This fact leads us to one of the more interesting passages in the essay, in which we see that to the (very) limited extent pirates did act in their rational self-interest, some of them partially grasped what was wrong with slavery. (Others did own slaves, however.)
Though some pirates kept slaves and others traded in them, blacks composed a quarter to a third of some pirate crews, and on some ships they bore arms, had voting rights, and shared the booty. Leeson proposes that pirates had an economic incentive to treat blacks as equals instead of keeping them as slaves. Prejudice needlessly deprives a business of skilled labor, he points out. Also, while the benefit of a slave would be diluted among a pirate crew, the potential cost would not be: an embittered slave who betrayed a pirate ship could cost every pirate his whole neck.
This is interesting, and shows the strengths and weaknesses of cost-benefit analysis all at once. Some pirates saw the foolishness of slavery, but, as looters, remained on the run from the law and bound to a collective. (That the black pirates in such scenarios faced the "alternative" of slavery does not damn capitalism. Rather, it shows that the governments of the time, in failing to respect individual rights, were not capitalist.)

Despite my reservations, I found the article quite thought-provoking, particularly when it showed both modern pirates and those of old claiming altruistic "justifications" for their actions. In the past, some held Robin Hood up as the moral ideal. Today, Somalian pirates claim moral superiority on altruistic grounds more in tune with today's enthusiasms, where the earth is "the other": "We don't consider ourselves sea bandits. We consider sea bandits those who illegally fish in our seas and dump waste in our seas."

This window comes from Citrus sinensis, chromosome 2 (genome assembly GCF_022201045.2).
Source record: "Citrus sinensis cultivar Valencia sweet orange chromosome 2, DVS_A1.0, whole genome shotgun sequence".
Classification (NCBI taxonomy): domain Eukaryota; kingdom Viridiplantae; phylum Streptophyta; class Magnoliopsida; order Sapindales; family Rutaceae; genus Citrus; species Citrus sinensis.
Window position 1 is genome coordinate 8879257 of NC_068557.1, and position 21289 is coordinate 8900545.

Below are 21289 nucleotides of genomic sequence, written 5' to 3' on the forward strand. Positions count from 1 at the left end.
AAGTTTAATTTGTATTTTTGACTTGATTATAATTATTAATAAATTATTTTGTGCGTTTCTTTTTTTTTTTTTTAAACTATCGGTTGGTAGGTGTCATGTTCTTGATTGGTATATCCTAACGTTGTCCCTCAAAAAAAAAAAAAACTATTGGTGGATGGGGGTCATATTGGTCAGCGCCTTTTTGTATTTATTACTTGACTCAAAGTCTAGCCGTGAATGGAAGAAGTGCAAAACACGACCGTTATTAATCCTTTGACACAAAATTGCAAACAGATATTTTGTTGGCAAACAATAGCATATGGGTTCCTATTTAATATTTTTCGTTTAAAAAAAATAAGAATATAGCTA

Crain asks whether pirates are socialists or capitalists. That's a good question to ask, but cost-benefit anaylsis is too limited a tool to answer that question. As a minimal first step, one has to define moral and political terms to answer that with any clarity.

Let's review what we know here. Pirates "justify" theft on altruistic grounds. They reject the trader principle. They do not respect individual rights. So what if they make an occasional cost-benefit analysis? One can not remain alive by consistently practicing altruism or collectivism, so altruists and collectivists are necessarily inconsistent hypocrites.

My answer? Pirates are anything but capitalists -- and it's not a good thing that they aren't.

-- CAV


: (1) Added link to article from New Yorker. (HT: Chuck) (2) Clarified last ending.


Chuck said...

What three books were mentioned? I've been meaning to read a book called Jewish Pirates of the Caribbean (How a generation of swashbuckling Jews carved out an empire in the New World in their quest for treasure, religious freedom---and Revenge.)

If the pirates limited their attacks to those who had oppressed them, it might be something moral, in the manner of Ragnar Danneskjold. But as I said I haven't read it yet, so I'm not sure about it.

Mike said...

Yo, Gus, you write: "Pirates are anything but capitalists -- and that is not a good thing." I know what you mean, but I think this is a little too concise since it could easily be read as implying that the old stereotype of capitalists as pirates is a good stereotype. Perhaps this would be better: "Pirates are anything but capitalists -- and it's not a good thing that they're not."

Gus Van Horn said...


The books were: Pirates;
“The Invisible Hook” (Princeton; $24.95);
Peter T. Leeson;
“The Republic of Pirates”;
Colin Woodard;
“British Piracy in the Golden Age” (Pickering & Chatto; $625);
Henry Morgan. This I got from the link to the article which, thanks to your question, I have nopw included.


Good point. Adopted your suggestion.

Thank you both for your comments!